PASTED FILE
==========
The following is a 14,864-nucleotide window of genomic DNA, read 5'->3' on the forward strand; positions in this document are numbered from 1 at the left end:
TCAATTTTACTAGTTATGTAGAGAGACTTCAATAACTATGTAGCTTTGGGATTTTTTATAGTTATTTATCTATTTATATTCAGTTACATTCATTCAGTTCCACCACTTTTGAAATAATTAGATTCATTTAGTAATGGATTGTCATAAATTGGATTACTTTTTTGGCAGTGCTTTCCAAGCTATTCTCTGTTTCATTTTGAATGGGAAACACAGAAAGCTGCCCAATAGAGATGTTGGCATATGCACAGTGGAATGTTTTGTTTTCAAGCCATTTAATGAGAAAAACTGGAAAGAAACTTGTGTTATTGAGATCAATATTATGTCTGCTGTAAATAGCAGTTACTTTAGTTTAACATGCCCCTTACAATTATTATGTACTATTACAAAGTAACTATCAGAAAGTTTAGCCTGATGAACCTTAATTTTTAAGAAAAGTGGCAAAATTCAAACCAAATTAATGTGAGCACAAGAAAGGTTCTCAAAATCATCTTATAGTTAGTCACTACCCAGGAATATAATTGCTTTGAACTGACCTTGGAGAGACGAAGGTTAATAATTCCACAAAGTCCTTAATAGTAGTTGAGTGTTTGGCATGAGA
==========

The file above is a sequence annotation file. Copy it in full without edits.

The following is a 14,864-nucleotide window of genomic DNA, read 5'->3' on the forward strand; positions in this document are numbered from 1 at the left end:
TCAATTTTACTAGTTATGTAGAGAGACTTCAATAACTATGTAGCTTTGGGATTTTTTATAGTTATTTATCTATTTATATTCAGTTACATTCATTCAGTTCCACCACTTTTGAAATAATTAGATTCATTTAGTAATGGATTGTCATAAATTGGATTACTTTTTTGGCAGTGCTTTCCAAGCTATTCTCTGTTTCATTTTGAATGGGAAACACAGAAAGCTGCCCAATAGAGATGTTGGCATATGCACAGTGGAATGTTTTGTTTTCAAGCCATTTAATGAGAAAAACTGGAAAGAAACTTGTGTTATTGAGATCAATATTATGTCTGCTGTAAATAGCAGTTACTTTAGTTTAACATGCCCCTTACAATTATTATGTACTATTACAAAGTAACTATCAGAAAGTTTAGCCTGATGAACCTTAATTTTTAAGAAAAGTGGCAAAATTCAAACCAAATTAATGTGAGCACAAGAAAGGTTCTCAAAATCATCTTATAGTTAGTCACTACCCAGGAATATAATTGCTTTGAACTGACCTTGGAGAGACGAAGGTTAATAATTCCACAAAGTCCTTAATAGTAGTTGAGTGTTTGGCATGAGA